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Holden Caulfield's Perception Of The World.


In "The Catcher In The Rye", Holden views the world as an
evil and corrupt place where there is no peace. This
perception of the world does not change significantly
throughout the novel. However as the novel progresses,
Holden gradually comes to the realization that he is
powerless to change this.
During the short period of Holden's life covered in this
book, "Holden does succeed in making us perceive that the
world is crazy". Shortly after Holden leaves Pencey Prep he
checks in to the Edmont Hotel. This is where Holden's
turmoil begins. Holden spends the following evening in this
hotel which was "full of perverts and morons. (There were)
screwballs all over the place." His situation only
deteriorates from this point on as the more he looks around
this world, the more depressing life seems.
Around every corner Holden sees evil. He looks out on a
world which appears completely immoral and unscrupulous.
The three days we learn of from the novel place a
distressed Holden in the vicinity of Manhattan. The city is
decked with decorations and holiday splendor, yet, much to
Holden's despair "seldom yields any occasions of peace,
charity or even genuine merriment." Holden is surrounded by
what he views as drunks, perverts, morons and screwballs.
These convictions which Holden holds waver very momentarily
during only one particular scene in the book. The scene is
that with Mr. Antolini. After Mr. Antolini patted Holden on
the head while he was sleeping, Holden jumped up and ran
out thinking that Mr. Antolini was a pervert as well. This
is the only time during the novel where Holden thinks twice
about considering someone as a pervert. After reviewing Mr.
Antolini, Holden finally concludes that maybe he wasn't
making a "flitty" pass at him. Maybe he just likes patting
guys' heads as they sleep. This is really the only time in
the novel where Holden actually considers a positive side.
This event does not constitute a significant change. As
Holden himself says, "It's not too bad when the sun's out,
but the sun only comes out when it feels like coming out."
The sun of course is a reference to decency through the
common association of light and goodness.
His perception of the world remains the same.
The one conviction that does change during the novel is
Holden's belief that he can change the world. On his date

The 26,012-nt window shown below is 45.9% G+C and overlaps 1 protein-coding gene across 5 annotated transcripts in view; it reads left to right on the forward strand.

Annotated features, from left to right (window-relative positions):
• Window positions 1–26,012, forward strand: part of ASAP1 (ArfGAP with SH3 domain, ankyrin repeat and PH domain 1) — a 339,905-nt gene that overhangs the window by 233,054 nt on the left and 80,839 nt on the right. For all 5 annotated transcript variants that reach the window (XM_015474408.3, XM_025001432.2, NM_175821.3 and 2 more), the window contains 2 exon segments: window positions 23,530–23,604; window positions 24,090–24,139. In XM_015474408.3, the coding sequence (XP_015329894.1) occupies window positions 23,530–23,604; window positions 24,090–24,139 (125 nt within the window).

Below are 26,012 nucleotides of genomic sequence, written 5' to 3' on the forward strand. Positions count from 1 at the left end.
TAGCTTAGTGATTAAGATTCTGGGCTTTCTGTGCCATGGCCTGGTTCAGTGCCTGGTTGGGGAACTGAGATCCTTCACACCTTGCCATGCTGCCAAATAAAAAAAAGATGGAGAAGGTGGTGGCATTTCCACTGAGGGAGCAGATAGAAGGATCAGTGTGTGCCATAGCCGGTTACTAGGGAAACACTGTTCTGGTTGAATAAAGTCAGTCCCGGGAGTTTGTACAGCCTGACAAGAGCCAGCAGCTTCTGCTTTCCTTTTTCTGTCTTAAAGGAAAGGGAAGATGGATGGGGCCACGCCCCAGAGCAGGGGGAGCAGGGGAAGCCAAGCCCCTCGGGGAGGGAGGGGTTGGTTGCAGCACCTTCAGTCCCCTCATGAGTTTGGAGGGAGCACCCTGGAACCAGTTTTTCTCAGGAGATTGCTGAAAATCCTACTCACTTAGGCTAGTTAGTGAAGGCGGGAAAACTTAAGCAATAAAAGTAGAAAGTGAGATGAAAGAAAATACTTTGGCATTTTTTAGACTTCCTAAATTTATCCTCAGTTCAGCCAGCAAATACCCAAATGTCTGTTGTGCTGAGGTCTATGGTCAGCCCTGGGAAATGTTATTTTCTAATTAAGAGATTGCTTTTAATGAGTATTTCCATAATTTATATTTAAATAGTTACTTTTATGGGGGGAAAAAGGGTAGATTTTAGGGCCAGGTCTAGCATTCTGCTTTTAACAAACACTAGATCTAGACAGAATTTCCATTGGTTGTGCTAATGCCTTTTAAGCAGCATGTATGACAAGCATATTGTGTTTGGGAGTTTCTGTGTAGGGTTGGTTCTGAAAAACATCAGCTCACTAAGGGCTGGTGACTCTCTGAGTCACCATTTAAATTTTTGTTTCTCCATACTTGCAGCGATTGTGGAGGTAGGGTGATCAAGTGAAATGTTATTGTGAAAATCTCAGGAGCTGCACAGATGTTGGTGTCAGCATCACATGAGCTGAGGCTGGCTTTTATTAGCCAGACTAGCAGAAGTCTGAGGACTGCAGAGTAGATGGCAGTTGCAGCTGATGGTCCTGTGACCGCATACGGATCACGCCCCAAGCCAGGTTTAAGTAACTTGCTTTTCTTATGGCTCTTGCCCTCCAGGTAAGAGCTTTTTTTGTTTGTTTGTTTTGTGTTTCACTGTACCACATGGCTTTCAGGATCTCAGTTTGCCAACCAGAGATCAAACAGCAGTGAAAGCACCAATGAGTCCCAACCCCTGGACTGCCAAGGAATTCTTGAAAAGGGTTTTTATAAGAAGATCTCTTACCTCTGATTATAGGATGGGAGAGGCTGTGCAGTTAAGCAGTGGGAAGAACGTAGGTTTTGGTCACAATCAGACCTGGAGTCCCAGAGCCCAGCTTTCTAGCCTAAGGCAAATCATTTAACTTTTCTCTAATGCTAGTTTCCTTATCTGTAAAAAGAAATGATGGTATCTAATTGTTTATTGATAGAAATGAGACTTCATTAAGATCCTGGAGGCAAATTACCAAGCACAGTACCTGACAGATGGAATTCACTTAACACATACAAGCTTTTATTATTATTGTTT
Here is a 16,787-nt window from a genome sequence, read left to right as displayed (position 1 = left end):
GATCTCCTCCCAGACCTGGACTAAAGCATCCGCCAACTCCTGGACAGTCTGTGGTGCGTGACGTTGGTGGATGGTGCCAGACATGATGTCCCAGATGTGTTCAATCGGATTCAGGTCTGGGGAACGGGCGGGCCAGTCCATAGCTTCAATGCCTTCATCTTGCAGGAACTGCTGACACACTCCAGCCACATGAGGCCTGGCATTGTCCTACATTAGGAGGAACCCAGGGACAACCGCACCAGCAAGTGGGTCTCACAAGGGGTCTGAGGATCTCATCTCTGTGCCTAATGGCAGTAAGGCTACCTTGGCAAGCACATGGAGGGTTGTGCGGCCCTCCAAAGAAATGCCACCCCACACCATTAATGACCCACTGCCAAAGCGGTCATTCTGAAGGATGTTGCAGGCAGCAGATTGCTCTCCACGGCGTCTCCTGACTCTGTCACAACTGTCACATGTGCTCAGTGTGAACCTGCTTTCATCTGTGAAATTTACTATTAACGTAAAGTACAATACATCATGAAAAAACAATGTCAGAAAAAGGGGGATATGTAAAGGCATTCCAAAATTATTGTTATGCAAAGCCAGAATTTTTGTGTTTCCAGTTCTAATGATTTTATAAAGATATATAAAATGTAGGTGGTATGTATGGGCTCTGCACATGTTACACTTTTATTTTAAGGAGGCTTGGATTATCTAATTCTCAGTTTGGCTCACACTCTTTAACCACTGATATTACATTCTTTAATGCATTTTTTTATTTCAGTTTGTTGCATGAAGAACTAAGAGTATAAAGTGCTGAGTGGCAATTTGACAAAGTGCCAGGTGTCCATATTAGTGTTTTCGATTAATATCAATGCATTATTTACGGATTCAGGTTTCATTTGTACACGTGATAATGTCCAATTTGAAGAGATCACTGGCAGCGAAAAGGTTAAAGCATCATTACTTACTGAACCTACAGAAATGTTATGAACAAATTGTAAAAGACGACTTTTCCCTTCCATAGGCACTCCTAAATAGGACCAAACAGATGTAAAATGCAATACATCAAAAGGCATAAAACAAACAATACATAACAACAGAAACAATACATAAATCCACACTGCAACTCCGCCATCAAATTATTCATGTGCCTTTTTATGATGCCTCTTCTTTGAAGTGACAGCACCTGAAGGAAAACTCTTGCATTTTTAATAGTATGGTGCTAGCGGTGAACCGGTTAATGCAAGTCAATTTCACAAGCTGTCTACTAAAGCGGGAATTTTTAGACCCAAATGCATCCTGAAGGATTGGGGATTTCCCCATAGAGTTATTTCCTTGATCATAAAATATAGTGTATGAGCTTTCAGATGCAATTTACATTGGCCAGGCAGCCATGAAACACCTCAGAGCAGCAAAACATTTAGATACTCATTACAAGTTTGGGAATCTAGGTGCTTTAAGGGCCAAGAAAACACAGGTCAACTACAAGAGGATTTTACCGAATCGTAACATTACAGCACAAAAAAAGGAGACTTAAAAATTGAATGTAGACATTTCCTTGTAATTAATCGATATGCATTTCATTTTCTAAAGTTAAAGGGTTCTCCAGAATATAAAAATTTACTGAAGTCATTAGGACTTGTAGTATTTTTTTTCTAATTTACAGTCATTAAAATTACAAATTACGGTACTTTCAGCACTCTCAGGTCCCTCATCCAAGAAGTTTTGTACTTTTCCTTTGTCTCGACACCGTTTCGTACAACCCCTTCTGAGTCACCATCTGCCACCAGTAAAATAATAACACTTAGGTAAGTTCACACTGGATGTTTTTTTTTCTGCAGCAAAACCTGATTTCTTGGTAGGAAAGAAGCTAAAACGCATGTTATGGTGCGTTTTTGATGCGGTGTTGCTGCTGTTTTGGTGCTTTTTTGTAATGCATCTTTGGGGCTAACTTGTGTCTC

with Sally, Holden reveals his feelings. "Did you ever get
fed up?... I mean did you ever get scared that everything
was going to go lousy unless you did something..." Holden
goes through several plans. Holden at one point
contemplates heading out west where he will pretend to be a
deaf-mute and live a quiet life. At another point Holden
proposes to Sally to escape this world with him. It is
finally to his younger sister Phoebe that Holden reveals
his ultimate plan. Although Holden describes the situation
in a very picturesque and symbolic manner he essentially
tells Phoebe that he wants to prevent children from growing
up. He blames the world's corruption on adults and believes
that when he stops the children from growing up he will
preserve their innocence and save the world.
It takes most of the book before Holden begins to realize
that he is helpless to stop this corruption. Finally, he
realizes that not only is there nothing that he can do, but
there is nowhere he can go to hide from it. Holden takes
awhile to comprehend these concepts. One good example is
when Holden is delivering the note to his sister. He
encounters a "fuck-you" written on the wall. Holden careful
rubs this off with his hand so as to protect the innocent
children from reading it. Later on he finds "fuck-you"
scratched into the surface with a knife. He discovers that
he can't efface this one. Even in the timeless peace of the
Egyptian tomb room at the museum there is an un-erasable
"fuck-you." This incident is the beginning of Holden's
realization that his dreams are unfeasible.
Ironically enough, it is one of the "innocent" children
that he is trying to protect who helps him come to terms
with this realization. It is Phoebe who challenges his plan
to escape out west. As he is telling Phoebe that she can
not run away, he discovers that he too can not run away.
"You can't ever find a place that is nice and peaceful,
because there isn't any."
The final break-down comes near the end of the book when he
is watching Phoebe on the carousel.
All the kids kept trying to grab for the gold ring, and so
was old Phoebe, and I was sort of afraid she'd fall off the
goddam horse, but I didn't say anything or do anything. The
thing with kids is, if they want to grab for the gold ring,
you have to let them do it, and not say anything. If they
fall off, they fall off, but it's bad if you say anything
to them.
In the above passage from the novel, Holden hits the final
breakdown. Being "the catcher" becomes obviously
unrealistic. The gold rings are ironically not gold but
really brass-plated iron. The gold rings are symbols of the
corrupted world which always "wears" a shiny surface to
hide its evil. It is at this point that Holden sees that he
can not stop children from growing up and therefore losing
their innocence. They will fall if they fall, there is
nothing that can be done.
Shortly after this point Holden has his nervous breakdown.
His breakdown is due to this depressing realization that
the world is corrupt and filled with evil. He knows now
with a sickening certainty that he is powerless to stop
both evil and maturation. As a matter of fact, it is "bad"
to do so. 



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